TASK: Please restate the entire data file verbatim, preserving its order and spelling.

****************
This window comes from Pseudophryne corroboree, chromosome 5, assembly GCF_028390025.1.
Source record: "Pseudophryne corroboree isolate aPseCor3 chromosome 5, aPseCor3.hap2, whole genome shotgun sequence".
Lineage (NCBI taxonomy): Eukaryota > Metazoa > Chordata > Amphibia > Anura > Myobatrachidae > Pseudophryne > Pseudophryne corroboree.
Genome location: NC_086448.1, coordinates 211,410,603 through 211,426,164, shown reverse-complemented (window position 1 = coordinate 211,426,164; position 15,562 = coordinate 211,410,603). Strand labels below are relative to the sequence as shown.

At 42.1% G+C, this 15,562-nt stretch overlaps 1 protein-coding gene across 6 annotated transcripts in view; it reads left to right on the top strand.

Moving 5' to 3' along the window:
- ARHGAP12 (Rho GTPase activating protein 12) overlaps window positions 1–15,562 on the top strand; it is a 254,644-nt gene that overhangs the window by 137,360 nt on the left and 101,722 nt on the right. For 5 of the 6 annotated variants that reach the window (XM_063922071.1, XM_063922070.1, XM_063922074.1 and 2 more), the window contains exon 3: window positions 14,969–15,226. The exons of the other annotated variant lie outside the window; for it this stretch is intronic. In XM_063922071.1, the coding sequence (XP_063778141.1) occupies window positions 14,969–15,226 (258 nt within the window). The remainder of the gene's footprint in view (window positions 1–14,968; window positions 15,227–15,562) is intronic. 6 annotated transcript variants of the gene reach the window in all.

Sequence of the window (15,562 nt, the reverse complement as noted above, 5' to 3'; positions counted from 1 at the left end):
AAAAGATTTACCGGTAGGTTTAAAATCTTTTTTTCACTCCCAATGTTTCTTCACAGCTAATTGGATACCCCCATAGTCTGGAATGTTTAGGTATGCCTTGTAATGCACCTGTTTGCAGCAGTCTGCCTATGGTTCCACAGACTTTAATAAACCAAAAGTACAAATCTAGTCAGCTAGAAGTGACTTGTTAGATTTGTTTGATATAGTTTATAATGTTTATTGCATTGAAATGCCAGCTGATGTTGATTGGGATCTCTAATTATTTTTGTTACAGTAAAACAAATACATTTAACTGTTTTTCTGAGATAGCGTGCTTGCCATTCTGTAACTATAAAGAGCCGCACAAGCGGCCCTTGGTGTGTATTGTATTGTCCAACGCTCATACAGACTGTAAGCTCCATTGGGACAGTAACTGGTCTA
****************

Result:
This window comes from Pseudophryne corroboree, chromosome 5, assembly GCF_028390025.1.
Source record: "Pseudophryne corroboree isolate aPseCor3 chromosome 5, aPseCor3.hap2, whole genome shotgun sequence".
Lineage (NCBI taxonomy): Eukaryota > Metazoa > Chordata > Amphibia > Anura > Myobatrachidae > Pseudophryne > Pseudophryne corroboree.
Genome location: NC_086448.1, coordinates 211,410,603 through 211,426,164, shown reverse-complemented (window position 1 = coordinate 211,426,164; position 15,562 = coordinate 211,410,603). Strand labels below are relative to the sequence as shown.

At 42.1% G+C, this 15,562-nt stretch overlaps 1 protein-coding gene across 6 annotated transcripts in view; it reads left to right on the top strand.

Moving 5' to 3' along the window:
- ARHGAP12 (Rho GTPase activating protein 12) overlaps window positions 1–15,562 on the top strand; it is a 254,644-nt gene that overhangs the window by 137,360 nt on the left and 101,722 nt on the right. For 5 of the 6 annotated variants that reach the window (XM_063922071.1, XM_063922070.1, XM_063922074.1 and 2 more), the window contains exon 3: window positions 14,969–15,226. The exons of the other annotated variant lie outside the window; for it this stretch is intronic. In XM_063922071.1, the coding sequence (XP_063778141.1) occupies window positions 14,969–15,226 (258 nt within the window). The remainder of the gene's footprint in view (window positions 1–14,968; window positions 15,227–15,562) is intronic. 6 annotated transcript variants of the gene reach the window in all.

Sequence of the window (15,562 nt, the reverse complement as noted above, 5' to 3'; positions counted from 1 at the left end):
AAAAGATTTACCGGTAGGTTTAAAATCTTTTTTTCACTCCCAATGTTTCTTCACAGCTAATTGGATACCCCCATAGTCTGGAATGTTTAGGTATGCCTTGTAATGCACCTGTTTGCAGCAGTCTGCCTATGGTTCCACAGACTTTAATAAACCAAAAGTACAAATCTAGTCAGCTAGAAGTGACTTGTTAGATTTGTTTGATATAGTTTATAATGTTTATTGCATTGAAATGCCAGCTGATGTTGATTGGGATCTCTAATTATTTTTGTTACAGTAAAACAAATACATTTAACTGTTTTTCTGAGATAGCGTGCTTGCCATTCTGTAACTATAAAGAGCCGCACAAGCGGCCCTTGGTGTGTATTGTATTGTCCAACGCTCATACAGACTGTAAGCTCCATTGGGACAGTAACTGGTCTA